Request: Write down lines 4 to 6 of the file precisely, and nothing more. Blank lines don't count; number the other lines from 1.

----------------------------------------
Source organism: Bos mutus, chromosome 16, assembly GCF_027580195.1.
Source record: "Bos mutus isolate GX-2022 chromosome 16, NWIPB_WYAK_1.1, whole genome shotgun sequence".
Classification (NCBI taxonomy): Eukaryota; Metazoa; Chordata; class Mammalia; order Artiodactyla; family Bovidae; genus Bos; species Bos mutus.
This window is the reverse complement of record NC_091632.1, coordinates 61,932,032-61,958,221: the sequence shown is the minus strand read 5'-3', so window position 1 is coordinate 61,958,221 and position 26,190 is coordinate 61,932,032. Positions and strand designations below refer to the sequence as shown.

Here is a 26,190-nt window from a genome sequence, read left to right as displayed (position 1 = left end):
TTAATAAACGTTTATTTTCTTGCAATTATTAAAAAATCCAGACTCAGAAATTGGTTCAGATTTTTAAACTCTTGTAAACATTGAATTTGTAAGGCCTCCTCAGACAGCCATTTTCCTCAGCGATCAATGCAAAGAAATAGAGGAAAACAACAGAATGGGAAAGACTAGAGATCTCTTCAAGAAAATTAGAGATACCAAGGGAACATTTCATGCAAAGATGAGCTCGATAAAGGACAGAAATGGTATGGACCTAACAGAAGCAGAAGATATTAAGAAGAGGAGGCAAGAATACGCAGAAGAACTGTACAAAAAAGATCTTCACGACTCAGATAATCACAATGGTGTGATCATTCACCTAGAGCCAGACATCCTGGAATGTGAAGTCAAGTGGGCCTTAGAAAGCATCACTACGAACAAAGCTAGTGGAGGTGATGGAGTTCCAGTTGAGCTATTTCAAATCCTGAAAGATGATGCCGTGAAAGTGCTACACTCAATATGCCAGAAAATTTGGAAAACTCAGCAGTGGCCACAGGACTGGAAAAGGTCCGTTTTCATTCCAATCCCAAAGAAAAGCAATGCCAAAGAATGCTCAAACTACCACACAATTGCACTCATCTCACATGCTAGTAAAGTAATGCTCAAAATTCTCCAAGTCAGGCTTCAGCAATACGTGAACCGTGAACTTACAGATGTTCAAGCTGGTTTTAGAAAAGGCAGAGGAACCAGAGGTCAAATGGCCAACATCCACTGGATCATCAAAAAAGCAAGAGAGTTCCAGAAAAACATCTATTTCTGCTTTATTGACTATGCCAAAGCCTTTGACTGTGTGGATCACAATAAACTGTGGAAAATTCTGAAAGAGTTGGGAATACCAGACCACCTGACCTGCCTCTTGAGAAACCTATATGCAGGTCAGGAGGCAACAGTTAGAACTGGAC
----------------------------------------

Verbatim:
This window is the reverse complement of record NC_091632.1, coordinates 61,932,032-61,958,221: the sequence shown is the minus strand read 5'-3', so window position 1 is coordinate 61,958,221 and position 26,190 is coordinate 61,932,032. Positions and strand designations below refer to the sequence as shown.

Here is a 26,190-nt window from a genome sequence, read left to right as displayed (position 1 = left end):
TTAATAAACGTTTATTTTCTTGCAATTATTAAAAAATCCAGACTCAGAAATTGGTTCAGATTTTTAAACTCTTGTAAACATTGAATTTGTAAGGCCTCCTCAGACAGCCATTTTCCTCAGCGATCAATGCAAAGAAATAGAGGAAAACAACAGAATGGGAAAGACTAGAGATCTCTTCAAGAAAATTAGAGATACCAAGGGAACATTTCATGCAAAGATGAGCTCGATAAAGGACAGAAATGGTATGGACCTAACAGAAGCAGAAGATATTAAGAAGAGGAGGCAAGAATACGCAGAAGAACTGTACAAAAAAGATCTTCACGACTCAGATAATCACAATGGTGTGATCATTCACCTAGAGCCAGACATCCTGGAATGTGAAGTCAAGTGGGCCTTAGAAAGCATCACTACGAACAAAGCTAGTGGAGGTGATGGAGTTCCAGTTGAGCTATTTCAAATCCTGAAAGATGATGCCGTGAAAGTGCTACACTCAATATGCCAGAAAATTTGGAAAACTCAGCAGTGGCCACAGGACTGGAAAAGGTCCGTTTTCATTCCAATCCCAAAGAAAAGCAATGCCAAAGAATGCTCAAACTACCACACAATTGCACTCATCTCACATGCTAGTAAAGTAATGCTCAAAATTCTCCAAGTCAGGCTTCAGCAATACGTGAACCGTGAACTTACAGATGTTCAAGCTGGTTTTAGAAAAGGCAGAGGAACCAGAGGTCAAATGGCCAACATCCACTGGATCATCAAAAAAGCAAGAGAGTTCCAGAAAAACATCTATTTCTGCTTTATTGACTATGCCAAAGCCTTTGACTGTGTGGATCACAATAAACTGTGGAAAATTCTGAAAGAGTTGGGAATACCAGACCACCTGACCTGCCTCTTGAGAAACCTATATGCAGGTCAGGAGGCAACAGTTAGAACTGGAC